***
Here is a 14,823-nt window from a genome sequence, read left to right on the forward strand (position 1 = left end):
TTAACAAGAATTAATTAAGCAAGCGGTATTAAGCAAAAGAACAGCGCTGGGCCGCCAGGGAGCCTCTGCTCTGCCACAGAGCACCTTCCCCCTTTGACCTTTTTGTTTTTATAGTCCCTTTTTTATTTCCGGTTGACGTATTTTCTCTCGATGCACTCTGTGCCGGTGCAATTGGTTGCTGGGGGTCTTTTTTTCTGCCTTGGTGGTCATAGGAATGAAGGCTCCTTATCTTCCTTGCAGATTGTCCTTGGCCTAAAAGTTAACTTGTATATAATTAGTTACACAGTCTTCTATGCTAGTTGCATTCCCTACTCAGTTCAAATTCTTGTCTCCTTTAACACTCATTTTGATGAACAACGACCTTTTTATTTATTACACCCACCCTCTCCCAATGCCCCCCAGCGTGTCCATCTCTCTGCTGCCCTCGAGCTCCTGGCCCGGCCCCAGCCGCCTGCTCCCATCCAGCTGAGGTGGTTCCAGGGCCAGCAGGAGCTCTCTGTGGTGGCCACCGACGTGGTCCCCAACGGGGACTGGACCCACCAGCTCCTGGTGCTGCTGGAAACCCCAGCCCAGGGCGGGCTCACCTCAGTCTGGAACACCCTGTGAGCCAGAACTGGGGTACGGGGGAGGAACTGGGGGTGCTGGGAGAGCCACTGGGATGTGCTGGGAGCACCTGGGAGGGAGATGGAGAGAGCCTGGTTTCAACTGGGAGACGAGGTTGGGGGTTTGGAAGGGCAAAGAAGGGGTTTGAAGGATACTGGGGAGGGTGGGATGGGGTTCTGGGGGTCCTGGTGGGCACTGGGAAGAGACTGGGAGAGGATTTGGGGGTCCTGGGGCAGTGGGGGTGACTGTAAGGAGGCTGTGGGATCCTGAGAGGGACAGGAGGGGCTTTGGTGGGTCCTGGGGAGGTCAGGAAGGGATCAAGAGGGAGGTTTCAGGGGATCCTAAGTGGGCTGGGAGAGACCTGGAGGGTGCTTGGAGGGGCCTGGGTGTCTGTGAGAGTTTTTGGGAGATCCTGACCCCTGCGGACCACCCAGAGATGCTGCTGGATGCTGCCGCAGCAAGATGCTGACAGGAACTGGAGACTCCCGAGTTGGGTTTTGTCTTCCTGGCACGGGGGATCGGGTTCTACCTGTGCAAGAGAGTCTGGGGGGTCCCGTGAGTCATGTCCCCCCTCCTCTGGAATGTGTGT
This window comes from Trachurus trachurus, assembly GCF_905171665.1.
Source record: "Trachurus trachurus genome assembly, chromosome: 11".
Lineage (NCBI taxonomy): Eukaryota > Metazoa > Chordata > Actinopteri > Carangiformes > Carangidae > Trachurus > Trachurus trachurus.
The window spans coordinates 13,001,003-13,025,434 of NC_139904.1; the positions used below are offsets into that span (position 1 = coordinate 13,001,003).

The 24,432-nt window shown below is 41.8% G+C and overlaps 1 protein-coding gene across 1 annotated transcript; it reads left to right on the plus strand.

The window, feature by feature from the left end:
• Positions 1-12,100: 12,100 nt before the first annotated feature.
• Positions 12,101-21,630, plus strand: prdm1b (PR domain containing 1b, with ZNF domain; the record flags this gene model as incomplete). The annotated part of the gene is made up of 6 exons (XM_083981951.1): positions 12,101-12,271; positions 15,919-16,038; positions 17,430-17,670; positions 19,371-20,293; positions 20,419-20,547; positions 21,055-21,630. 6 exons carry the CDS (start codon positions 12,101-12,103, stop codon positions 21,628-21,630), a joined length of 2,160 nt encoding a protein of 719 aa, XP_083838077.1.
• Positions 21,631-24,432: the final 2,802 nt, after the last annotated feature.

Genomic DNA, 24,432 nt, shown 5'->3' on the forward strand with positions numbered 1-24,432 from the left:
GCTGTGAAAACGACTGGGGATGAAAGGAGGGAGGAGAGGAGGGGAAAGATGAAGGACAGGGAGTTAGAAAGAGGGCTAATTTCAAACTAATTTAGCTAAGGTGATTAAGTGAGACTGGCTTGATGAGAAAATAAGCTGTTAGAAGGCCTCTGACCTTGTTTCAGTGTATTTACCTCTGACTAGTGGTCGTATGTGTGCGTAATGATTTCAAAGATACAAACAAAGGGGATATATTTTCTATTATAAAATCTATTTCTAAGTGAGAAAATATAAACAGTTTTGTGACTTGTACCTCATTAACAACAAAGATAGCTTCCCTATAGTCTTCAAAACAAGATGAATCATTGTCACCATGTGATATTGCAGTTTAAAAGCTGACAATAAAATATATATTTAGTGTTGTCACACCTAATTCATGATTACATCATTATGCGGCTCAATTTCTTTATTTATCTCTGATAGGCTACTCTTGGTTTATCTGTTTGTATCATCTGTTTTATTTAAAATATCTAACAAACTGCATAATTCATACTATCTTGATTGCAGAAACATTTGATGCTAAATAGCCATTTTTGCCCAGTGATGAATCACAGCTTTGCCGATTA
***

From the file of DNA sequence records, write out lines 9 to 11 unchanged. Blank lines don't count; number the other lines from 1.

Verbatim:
• Positions 1-12,100: 12,100 nt before the first annotated feature.
• Positions 12,101-21,630, plus strand: prdm1b (PR domain containing 1b, with ZNF domain; the record flags this gene model as incomplete). The annotated part of the gene is made up of 6 exons (XM_083981951.1): positions 12,101-12,271; positions 15,919-16,038; positions 17,430-17,670; positions 19,371-20,293; positions 20,419-20,547; positions 21,055-21,630. 6 exons carry the CDS (start codon positions 12,101-12,103, stop codon positions 21,628-21,630), a joined length of 2,160 nt encoding a protein of 719 aa, XP_083838077.1.
• Positions 21,631-24,432: the final 2,802 nt, after the last annotated feature.